costal (Bag)

About this object

History of use

Warp-faced fabrics with three or four selvedges are woven by women on the indigenous style loom, a staked-out horizontal ground loom, or an adjustable tension (body) loom. The technique and structure have pre-Conquest antecedents, and as in ancient times, the fabrics are used in their rectangular form without cutting or shaping. Striped woven sacks are the traditional containers for trading between areas of different altitude. They are also used for storing and carrying crops locally. Weavers use them to sit on or to spread beneath the ground loom and to store textiles in the house.


Sold by Esteban Huatta Cruz but made by his mother-in-law, Josepha Huatta Yucra. Used by the men of the family to carry beans, corn and potatoes down from their fields. 50 kilos can be carried on their backs with one hand on each upper corner.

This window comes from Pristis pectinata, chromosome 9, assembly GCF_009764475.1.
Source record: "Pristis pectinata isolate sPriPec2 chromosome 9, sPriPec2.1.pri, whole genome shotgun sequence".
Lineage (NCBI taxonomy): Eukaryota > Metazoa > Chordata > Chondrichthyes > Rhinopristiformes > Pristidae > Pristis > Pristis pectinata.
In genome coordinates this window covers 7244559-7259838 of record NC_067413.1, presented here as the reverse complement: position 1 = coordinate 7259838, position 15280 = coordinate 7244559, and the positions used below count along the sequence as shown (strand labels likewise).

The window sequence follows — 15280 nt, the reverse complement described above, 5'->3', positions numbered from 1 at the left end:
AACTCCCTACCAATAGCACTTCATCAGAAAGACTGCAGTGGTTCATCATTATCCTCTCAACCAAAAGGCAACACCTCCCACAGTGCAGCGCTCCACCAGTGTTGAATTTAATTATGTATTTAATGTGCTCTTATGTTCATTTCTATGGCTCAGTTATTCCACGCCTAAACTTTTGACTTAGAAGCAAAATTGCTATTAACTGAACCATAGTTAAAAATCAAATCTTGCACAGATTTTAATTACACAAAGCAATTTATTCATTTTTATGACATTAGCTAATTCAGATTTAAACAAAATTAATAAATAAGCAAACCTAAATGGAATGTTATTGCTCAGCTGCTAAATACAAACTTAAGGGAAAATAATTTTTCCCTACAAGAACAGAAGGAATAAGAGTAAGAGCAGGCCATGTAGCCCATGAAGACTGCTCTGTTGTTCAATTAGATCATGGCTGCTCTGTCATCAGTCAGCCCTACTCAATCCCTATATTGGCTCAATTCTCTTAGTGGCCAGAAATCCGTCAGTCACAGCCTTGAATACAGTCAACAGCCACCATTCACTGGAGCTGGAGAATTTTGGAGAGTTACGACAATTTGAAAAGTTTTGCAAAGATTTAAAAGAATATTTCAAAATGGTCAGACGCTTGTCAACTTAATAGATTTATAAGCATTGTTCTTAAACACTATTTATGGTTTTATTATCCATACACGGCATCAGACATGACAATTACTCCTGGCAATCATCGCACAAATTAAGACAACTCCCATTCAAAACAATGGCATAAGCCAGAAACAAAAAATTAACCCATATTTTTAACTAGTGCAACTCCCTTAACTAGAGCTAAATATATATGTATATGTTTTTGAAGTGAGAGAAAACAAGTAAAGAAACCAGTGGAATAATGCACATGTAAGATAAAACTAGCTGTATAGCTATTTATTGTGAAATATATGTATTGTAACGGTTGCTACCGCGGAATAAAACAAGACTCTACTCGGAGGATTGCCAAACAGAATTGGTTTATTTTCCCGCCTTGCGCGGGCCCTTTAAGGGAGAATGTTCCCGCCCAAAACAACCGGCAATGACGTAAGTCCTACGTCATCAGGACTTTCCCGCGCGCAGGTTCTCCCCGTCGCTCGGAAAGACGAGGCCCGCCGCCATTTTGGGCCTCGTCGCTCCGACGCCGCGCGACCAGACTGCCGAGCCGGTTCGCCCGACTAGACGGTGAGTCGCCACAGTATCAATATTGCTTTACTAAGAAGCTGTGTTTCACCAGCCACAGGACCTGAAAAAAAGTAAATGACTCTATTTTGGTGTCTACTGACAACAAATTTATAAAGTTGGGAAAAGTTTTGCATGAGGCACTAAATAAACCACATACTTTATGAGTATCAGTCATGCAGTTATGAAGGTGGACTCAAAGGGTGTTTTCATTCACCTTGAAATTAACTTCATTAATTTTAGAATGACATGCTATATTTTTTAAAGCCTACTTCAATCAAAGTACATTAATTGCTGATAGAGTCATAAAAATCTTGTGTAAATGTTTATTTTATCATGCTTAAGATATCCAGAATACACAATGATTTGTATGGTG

Cultural context

Agriculture, domestic.

Specific techniques

Plain colour areas or stripes are warp-faced plain weave. Sheep's wool is z-spun and plied s; warp faced plain weave; construction is folded and sewing; running stitch used for side seams and closely spaced overcastting makes a ridged edging along the seam. The bottom of the bag has been darned many times. Extra yarns are crudely attached to the mouth for a closure.

Physical description

Bag, rectangular, with three dark brown vertical bands each flanked by two narrow stripes on a light brown background. Four yarn lengths are attached at the mouth for closing the sack.